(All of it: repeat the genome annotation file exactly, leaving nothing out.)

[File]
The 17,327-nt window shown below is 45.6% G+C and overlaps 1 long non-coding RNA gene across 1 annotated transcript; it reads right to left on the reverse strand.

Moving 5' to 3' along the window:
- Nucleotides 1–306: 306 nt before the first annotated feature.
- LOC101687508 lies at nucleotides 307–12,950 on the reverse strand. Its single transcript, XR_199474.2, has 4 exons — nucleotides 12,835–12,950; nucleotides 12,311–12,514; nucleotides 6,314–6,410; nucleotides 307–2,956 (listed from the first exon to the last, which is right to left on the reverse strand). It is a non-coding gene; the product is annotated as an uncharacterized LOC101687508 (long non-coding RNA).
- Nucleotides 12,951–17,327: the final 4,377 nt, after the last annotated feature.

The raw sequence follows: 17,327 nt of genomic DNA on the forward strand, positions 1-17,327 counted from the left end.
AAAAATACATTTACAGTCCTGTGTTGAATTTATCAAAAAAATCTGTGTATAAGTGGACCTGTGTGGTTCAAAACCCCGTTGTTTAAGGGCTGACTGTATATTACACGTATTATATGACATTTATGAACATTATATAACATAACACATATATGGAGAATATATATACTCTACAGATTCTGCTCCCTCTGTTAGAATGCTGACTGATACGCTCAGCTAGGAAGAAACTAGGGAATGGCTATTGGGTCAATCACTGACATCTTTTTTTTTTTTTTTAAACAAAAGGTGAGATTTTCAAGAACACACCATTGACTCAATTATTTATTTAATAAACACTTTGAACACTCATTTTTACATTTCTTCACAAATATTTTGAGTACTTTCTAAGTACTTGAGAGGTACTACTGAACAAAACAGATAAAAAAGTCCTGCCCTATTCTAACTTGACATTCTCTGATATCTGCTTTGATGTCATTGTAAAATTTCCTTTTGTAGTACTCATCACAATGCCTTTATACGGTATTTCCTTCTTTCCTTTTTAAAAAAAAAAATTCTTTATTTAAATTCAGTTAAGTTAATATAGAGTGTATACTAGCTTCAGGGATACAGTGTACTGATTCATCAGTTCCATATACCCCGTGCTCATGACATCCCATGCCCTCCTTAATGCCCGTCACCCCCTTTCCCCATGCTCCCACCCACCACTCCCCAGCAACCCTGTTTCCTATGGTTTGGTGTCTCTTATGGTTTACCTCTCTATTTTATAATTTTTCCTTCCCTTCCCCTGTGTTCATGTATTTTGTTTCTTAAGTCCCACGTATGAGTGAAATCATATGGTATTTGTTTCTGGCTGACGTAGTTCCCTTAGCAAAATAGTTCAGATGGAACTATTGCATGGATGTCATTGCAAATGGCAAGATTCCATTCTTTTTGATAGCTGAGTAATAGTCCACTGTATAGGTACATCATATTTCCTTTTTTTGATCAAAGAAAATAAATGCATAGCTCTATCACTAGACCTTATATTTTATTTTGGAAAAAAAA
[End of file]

The 17,327-nt window shown below is 45.6% G+C and overlaps 1 long non-coding RNA gene across 1 annotated transcript; it reads right to left on the reverse strand.

Moving 5' to 3' along the window:
- Nucleotides 1–306: 306 nt before the first annotated feature.
- LOC101687508 lies at nucleotides 307–12,950 on the reverse strand. Its single transcript, XR_199474.2, has 4 exons — nucleotides 12,835–12,950; nucleotides 12,311–12,514; nucleotides 6,314–6,410; nucleotides 307–2,956 (listed from the first exon to the last, which is right to left on the reverse strand). It is a non-coding gene; the product is annotated as an uncharacterized LOC101687508 (long non-coding RNA).
- Nucleotides 12,951–17,327: the final 4,377 nt, after the last annotated feature.

The raw sequence follows: 17,327 nt of genomic DNA on the forward strand, positions 1-17,327 counted from the left end.
AAAAATACATTTACAGTCCTGTGTTGAATTTATCAAAAAAATCTGTGTATAAGTGGACCTGTGTGGTTCAAAACCCCGTTGTTTAAGGGCTGACTGTATATTACACGTATTATATGACATTTATGAACATTATATAACATAACACATATATGGAGAATATATATACTCTACAGATTCTGCTCCCTCTGTTAGAATGCTGACTGATACGCTCAGCTAGGAAGAAACTAGGGAATGGCTATTGGGTCAATCACTGACATCTTTTTTTTTTTTTTTAAACAAAAGGTGAGATTTTCAAGAACACACCATTGACTCAATTATTTATTTAATAAACACTTTGAACACTCATTTTTACATTTCTTCACAAATATTTTGAGTACTTTCTAAGTACTTGAGAGGTACTACTGAACAAAACAGATAAAAAAGTCCTGCCCTATTCTAACTTGACATTCTCTGATATCTGCTTTGATGTCATTGTAAAATTTCCTTTTGTAGTACTCATCACAATGCCTTTATACGGTATTTCCTTCTTTCCTTTTTAAAAAAAAAAATTCTTTATTTAAATTCAGTTAAGTTAATATAGAGTGTATACTAGCTTCAGGGATACAGTGTACTGATTCATCAGTTCCATATACCCCGTGCTCATGACATCCCATGCCCTCCTTAATGCCCGTCACCCCCTTTCCCCATGCTCCCACCCACCACTCCCCAGCAACCCTGTTTCCTATGGTTTGGTGTCTCTTATGGTTTACCTCTCTATTTTATAATTTTTCCTTCCCTTCCCCTGTGTTCATGTATTTTGTTTCTTAAGTCCCACGTATGAGTGAAATCATATGGTATTTGTTTCTGGCTGACGTAGTTCCCTTAGCAAAATAGTTCAGATGGAACTATTGCATGGATGTCATTGCAAATGGCAAGATTCCATTCTTTTTGATAGCTGAGTAATAGTCCACTGTATAGGTACATCATATTTCCTTTTTTTGATCAAAGAAAATAAATGCATAGCTCTATCACTAGACCTTATATTTTATTTTGGAAAAAAAA